Modal Verbs for Deduction

We can use modal verbs to talk about probability or improbability of something, as well as to make deductions about some facts or events.

Modal verbs for deduction
via http://wilsworldofwords.com/2014/04/modal-verbs-for-deduction.html

Depending on the information available, we might be more or less certain that your conclusion is true – and we use different modal verbs to indicate the degree of certainty. Look at the picture illustrating modal verbs expressing the degree of certainty:

Modal verbs for deduction
via https://www.slideshare.net/nlopez74/modals-of-deduction

Modal verbs for certainty

Certainty about the present

— To speak with certainty about things in present, we use ‘must’:

  • John must be very tired, he’s been staying in bed all day long.
  • They must be absent, I cannot find them anywhere.

— To speak about something you consider absolutely impossible, use ‘cannot (can’t)’:

  • Jack cannot be at school, I saw him playing basketball at the playground.
  • Pete’s leg can’t be broken, he walked to the doctor without any help.

Certainty about the past

To speak about something that you think definitely happened in the past, use  ‘must have’ with the Past Participle:

  • I can’t find my socks. My wife must have taken them to the laundry room.
  • Nobody opens the door, my friend must have left the house already.

— To speak about something you are absolutely sure did not happen in the past, use ‘couldn’t have’:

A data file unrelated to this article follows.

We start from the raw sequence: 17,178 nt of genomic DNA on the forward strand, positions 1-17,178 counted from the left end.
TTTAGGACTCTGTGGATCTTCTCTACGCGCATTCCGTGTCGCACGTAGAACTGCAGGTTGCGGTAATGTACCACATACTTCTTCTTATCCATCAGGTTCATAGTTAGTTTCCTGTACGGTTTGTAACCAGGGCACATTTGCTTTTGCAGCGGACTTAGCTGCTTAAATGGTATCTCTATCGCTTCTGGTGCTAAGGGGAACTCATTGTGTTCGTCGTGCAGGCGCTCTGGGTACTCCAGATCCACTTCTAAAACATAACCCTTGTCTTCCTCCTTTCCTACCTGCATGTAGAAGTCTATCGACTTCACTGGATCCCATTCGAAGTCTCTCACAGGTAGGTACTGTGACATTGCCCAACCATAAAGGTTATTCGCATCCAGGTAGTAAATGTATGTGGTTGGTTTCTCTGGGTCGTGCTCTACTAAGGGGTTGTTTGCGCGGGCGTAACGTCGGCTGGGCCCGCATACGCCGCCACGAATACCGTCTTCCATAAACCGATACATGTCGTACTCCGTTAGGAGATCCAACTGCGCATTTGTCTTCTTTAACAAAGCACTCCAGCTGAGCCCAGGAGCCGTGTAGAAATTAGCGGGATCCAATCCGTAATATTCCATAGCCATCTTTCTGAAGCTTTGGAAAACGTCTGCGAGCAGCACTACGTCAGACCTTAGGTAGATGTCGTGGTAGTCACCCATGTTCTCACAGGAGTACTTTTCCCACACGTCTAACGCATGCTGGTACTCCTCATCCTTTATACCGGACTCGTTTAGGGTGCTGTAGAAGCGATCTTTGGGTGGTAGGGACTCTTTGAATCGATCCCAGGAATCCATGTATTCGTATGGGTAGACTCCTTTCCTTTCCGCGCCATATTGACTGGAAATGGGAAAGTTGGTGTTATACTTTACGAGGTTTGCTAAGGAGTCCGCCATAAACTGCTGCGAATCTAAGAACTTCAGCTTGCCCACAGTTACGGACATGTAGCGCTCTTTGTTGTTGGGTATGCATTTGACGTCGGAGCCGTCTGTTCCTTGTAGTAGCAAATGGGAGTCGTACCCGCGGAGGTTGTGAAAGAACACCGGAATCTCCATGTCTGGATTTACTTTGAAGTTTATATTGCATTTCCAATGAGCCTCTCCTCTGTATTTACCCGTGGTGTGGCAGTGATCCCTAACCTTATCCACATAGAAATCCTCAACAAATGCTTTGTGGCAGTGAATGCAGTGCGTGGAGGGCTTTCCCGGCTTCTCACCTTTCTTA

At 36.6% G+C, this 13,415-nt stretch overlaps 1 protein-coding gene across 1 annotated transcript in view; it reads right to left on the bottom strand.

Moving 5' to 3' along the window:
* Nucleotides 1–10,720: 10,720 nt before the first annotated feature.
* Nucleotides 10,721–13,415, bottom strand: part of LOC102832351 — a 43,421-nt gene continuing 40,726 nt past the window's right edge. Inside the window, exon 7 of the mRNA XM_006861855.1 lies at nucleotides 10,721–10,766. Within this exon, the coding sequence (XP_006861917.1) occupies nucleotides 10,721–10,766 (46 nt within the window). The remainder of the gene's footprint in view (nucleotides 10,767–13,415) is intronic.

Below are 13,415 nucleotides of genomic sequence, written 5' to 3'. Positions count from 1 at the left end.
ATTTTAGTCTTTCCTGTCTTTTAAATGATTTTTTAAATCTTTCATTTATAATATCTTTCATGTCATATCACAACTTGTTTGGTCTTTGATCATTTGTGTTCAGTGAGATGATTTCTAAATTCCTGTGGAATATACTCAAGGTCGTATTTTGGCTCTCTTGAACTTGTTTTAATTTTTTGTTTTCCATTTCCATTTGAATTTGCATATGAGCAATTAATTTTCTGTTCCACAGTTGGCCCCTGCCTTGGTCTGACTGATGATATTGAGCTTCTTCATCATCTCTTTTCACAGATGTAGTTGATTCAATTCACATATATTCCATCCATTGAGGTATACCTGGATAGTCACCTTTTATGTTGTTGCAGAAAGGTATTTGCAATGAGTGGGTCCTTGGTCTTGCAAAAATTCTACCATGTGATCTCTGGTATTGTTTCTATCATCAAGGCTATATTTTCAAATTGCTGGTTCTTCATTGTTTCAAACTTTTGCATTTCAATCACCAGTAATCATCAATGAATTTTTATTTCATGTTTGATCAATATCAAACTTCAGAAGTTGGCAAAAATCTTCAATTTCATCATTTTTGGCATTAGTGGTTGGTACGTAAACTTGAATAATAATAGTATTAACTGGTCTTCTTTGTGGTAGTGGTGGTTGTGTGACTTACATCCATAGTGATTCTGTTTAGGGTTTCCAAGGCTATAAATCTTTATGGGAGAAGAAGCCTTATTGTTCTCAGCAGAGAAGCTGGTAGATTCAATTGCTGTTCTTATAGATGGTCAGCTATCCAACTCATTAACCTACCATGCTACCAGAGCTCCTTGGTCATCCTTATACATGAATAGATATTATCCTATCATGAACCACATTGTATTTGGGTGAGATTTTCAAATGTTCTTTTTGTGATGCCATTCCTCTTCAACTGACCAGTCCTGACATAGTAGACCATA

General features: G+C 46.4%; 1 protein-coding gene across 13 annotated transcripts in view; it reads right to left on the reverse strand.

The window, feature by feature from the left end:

• I saw a flash in the sky, but it couldn’t have been aliens, they don’t exist.
  • Paula couldn’t have been at the party last night, she was at work.

Modal verbs for uncertainty

Uncertainty about the present

To talk about something with uncertainty, use modal verbs ‘might’ and ‘could’:

  • Sarah isn’t feeling well. She might have a cold.
  • I have a high temperature. It could be a flu.

To describe negative things you are not certain about, use ‘might not’:

  • Your leg is not swollen, so it might not be serious.
  • I can’t reach Tom by phone, he might not be in the city.

Uncertainty about the past

In case you are not sure whether something happened in the past, use ‘may have’, ‘might have’ or ‘could have instead of must have’:

  • Cindy didn’t return my call yesterday. She might have forgotten to call me back.
  • I didn’t see who knocked on the door, but it may have been the postman.

Check out this short video from Learn English with KT to understand the difference between ‘must’, ‘can’t, ‘could, and ‘might’ for making deductions:

Read more on modal verbs:

Modal Verbs: Overview

Modal Verbs for Possibility

Modal Verbs for Obligations

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